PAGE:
A Bayesian correlated grouped random parameters duration model with heterogeneity in the means for understanding braking behaviour in a connected environment

Yasir Ali, Md Mazharul Haque*, Zuduo Zheng, Amir Pooyan Afghari

*Corresponding author for this work

Research output: Contribution to journalArticleScientificpeer-review

Abstract

Driver's response to a pedestrian crossing requires braking, whereby both excess and inadequate braking is directly associated with crash risk. The highly anticipated connected environment aims to increase drivers’ situational awareness by providing advanced information and assisting them during critical driving tasks such as braking. Focussing on this crucial behaviour and combined with the promise of a connected environment, the objective of this study is to examine the braking behaviour of drivers in response to a pedestrian at a zebra crossing in a connected environment. Seventy-eight participants from diverse backgrounds performed this driving task in the CARRS-Q Advanced Driving Simulator in two randomised driving scenarios: a baseline scenario (without driving aids) and a connected environment (with driving aids) scenario. A Weibull accelerated failure time duration modelling approach is adopted to model the braking behaviour of drivers. In particular, this duration model is specified to capture the panel nature of the data and unobserved heterogeneity through correlated grouped random parameters with heterogeneity-in-the-means in the Bayesian framework. Results indicate that, for most drivers in the connected environment, it takes longer to reduce their speed with less speed variation and a larger safety margin. In addition, a decision tree analysis for the braking time suggests that for older drivers, when the distance to the zebra crossing is larger in the connected environment than that in the baseline scenario, braking time is likely to increase. The model also reveals that the braking time of female drivers is longer in the connected environment compared to that of male drivers. Overall, the connected environment is associated with increased braking time by providing advanced information, giving drivers additional time to smoothly reduce their speed in response to a pedestrian at a zebra crossing, and ultimately making the vehicle–pedestrian interaction safer.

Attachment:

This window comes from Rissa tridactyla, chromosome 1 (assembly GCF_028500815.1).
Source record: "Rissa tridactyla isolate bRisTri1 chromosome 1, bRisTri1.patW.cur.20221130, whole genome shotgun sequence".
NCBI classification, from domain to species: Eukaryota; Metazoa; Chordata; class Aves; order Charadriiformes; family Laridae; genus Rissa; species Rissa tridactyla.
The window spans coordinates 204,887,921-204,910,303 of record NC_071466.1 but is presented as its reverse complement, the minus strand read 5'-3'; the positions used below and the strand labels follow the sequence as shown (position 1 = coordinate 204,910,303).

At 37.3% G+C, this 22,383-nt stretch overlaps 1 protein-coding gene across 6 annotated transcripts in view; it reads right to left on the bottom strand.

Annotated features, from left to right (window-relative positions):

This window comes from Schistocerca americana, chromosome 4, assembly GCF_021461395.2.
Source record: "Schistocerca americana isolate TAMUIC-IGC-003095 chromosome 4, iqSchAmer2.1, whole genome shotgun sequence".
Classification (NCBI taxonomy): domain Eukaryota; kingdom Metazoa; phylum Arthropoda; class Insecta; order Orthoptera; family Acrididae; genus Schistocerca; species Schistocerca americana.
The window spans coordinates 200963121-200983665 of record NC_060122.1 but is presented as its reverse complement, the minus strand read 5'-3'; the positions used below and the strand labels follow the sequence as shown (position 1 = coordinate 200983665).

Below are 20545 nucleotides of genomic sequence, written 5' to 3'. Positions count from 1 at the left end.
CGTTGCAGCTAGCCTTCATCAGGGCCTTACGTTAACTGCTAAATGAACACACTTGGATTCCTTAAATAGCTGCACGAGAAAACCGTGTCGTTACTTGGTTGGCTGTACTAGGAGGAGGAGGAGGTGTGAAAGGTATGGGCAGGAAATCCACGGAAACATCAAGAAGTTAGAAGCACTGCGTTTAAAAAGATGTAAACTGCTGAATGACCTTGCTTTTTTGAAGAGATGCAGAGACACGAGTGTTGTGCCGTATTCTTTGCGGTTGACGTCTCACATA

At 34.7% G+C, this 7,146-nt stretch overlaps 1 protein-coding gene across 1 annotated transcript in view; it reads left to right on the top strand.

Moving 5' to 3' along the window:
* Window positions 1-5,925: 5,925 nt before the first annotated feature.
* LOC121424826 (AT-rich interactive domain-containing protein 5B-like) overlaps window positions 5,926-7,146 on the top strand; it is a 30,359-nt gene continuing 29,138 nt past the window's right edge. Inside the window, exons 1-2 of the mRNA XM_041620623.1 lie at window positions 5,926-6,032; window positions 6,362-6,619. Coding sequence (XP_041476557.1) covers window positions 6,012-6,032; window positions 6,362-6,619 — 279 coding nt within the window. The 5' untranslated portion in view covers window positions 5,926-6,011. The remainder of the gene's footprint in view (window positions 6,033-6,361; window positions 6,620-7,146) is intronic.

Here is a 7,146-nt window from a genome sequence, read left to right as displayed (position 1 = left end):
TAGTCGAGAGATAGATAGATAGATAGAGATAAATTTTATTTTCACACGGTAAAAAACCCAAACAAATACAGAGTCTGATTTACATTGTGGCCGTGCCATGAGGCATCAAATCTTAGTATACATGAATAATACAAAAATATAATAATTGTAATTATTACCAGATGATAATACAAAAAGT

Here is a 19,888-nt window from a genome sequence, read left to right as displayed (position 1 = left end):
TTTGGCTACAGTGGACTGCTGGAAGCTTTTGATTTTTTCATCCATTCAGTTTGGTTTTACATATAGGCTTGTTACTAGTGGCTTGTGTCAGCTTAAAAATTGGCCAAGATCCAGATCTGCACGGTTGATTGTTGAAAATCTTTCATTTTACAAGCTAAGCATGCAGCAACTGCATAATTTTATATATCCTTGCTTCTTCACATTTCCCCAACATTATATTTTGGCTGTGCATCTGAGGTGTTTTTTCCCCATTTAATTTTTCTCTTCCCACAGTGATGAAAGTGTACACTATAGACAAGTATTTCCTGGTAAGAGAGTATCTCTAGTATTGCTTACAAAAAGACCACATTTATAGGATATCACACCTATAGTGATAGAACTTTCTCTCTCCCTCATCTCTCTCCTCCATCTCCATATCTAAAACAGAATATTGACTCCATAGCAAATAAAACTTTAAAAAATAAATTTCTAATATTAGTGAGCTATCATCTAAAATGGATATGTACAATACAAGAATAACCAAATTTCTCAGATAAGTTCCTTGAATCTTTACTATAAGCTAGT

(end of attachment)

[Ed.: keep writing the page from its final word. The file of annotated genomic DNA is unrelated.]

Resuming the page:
Original languageEnglish
Article number100221
JournalAnalytic Methods in Accident Research
Volume35
DOIs
Publication statusPublished - 2022

Keywords

  • Braking
  • Connected environment
  • Decision tree
  • Driving behaviour
  • Hierarchical
  • Random parameters

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